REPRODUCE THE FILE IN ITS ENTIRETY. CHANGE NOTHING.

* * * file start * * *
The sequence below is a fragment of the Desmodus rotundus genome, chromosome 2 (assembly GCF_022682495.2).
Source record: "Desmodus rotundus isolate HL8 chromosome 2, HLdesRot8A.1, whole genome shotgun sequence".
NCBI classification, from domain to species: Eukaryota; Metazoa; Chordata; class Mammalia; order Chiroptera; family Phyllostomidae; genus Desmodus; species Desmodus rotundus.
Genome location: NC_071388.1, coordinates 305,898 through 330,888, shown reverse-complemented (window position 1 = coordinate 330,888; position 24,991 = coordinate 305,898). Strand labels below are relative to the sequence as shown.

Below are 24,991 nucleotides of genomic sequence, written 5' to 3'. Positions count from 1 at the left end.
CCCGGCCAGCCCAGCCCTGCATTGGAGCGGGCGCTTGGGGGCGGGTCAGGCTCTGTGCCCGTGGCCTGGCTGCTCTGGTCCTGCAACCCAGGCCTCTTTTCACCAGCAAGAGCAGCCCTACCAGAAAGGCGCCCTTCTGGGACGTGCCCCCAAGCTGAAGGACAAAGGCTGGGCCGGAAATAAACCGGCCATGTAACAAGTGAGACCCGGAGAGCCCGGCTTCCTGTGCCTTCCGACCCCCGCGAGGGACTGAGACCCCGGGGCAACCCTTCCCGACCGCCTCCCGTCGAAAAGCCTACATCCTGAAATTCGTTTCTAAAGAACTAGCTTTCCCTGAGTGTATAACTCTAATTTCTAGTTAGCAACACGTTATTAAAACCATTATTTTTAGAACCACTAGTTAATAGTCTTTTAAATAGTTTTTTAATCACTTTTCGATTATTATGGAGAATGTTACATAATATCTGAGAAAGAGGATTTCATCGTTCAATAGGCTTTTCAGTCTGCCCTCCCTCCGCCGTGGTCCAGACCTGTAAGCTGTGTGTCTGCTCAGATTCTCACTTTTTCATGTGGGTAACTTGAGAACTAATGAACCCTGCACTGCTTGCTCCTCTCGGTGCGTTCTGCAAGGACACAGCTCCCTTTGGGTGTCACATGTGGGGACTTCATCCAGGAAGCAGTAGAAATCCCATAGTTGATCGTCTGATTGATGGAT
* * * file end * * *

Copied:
The sequence below is a fragment of the Desmodus rotundus genome, chromosome 2 (assembly GCF_022682495.2).
Source record: "Desmodus rotundus isolate HL8 chromosome 2, HLdesRot8A.1, whole genome shotgun sequence".
NCBI classification, from domain to species: Eukaryota; Metazoa; Chordata; class Mammalia; order Chiroptera; family Phyllostomidae; genus Desmodus; species Desmodus rotundus.
Genome location: NC_071388.1, coordinates 305,898 through 330,888, shown reverse-complemented (window position 1 = coordinate 330,888; position 24,991 = coordinate 305,898). Strand labels below are relative to the sequence as shown.

Below are 24,991 nucleotides of genomic sequence, written 5' to 3'. Positions count from 1 at the left end.
CCCGGCCAGCCCAGCCCTGCATTGGAGCGGGCGCTTGGGGGCGGGTCAGGCTCTGTGCCCGTGGCCTGGCTGCTCTGGTCCTGCAACCCAGGCCTCTTTTCACCAGCAAGAGCAGCCCTACCAGAAAGGCGCCCTTCTGGGACGTGCCCCCAAGCTGAAGGACAAAGGCTGGGCCGGAAATAAACCGGCCATGTAACAAGTGAGACCCGGAGAGCCCGGCTTCCTGTGCCTTCCGACCCCCGCGAGGGACTGAGACCCCGGGGCAACCCTTCCCGACCGCCTCCCGTCGAAAAGCCTACATCCTGAAATTCGTTTCTAAAGAACTAGCTTTCCCTGAGTGTATAACTCTAATTTCTAGTTAGCAACACGTTATTAAAACCATTATTTTTAGAACCACTAGTTAATAGTCTTTTAAATAGTTTTTTAATCACTTTTCGATTATTATGGAGAATGTTACATAATATCTGAGAAAGAGGATTTCATCGTTCAATAGGCTTTTCAGTCTGCCCTCCCTCCGCCGTGGTCCAGACCTGTAAGCTGTGTGTCTGCTCAGATTCTCACTTTTTCATGTGGGTAACTTGAGAACTAATGAACCCTGCACTGCTTGCTCCTCTCGGTGCGTTCTGCAAGGACACAGCTCCCTTTGGGTGTCACATGTGGGGACTTCATCCAGGAAGCAGTAGAAATCCCATAGTTGATCGTCTGATTGATGGAT